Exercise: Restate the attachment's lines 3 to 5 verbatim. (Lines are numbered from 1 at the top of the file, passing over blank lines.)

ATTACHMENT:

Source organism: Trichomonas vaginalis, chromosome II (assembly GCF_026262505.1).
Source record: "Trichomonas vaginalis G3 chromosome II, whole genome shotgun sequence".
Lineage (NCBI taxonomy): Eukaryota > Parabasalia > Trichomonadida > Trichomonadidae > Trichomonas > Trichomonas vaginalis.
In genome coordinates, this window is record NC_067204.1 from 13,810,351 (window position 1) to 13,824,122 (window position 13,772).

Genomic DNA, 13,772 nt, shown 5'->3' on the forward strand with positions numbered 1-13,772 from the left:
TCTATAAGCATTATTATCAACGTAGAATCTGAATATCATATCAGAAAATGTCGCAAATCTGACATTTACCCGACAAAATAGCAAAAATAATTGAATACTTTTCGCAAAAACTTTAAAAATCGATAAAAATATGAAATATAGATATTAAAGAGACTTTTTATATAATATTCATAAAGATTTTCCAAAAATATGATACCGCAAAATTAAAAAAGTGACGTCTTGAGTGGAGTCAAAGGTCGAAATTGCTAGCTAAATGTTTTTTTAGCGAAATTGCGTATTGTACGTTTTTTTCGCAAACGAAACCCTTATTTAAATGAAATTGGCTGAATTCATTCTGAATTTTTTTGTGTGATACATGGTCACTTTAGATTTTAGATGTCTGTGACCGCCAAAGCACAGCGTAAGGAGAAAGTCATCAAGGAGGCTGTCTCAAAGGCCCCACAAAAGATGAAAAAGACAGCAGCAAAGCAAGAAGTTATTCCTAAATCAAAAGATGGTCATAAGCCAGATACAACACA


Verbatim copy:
Lineage (NCBI taxonomy): Eukaryota > Parabasalia > Trichomonadida > Trichomonadidae > Trichomonas > Trichomonas vaginalis.
In genome coordinates, this window is record NC_067204.1 from 13,810,351 (window position 1) to 13,824,122 (window position 13,772).

Genomic DNA, 13,772 nt, shown 5'->3' on the forward strand with positions numbered 1-13,772 from the left: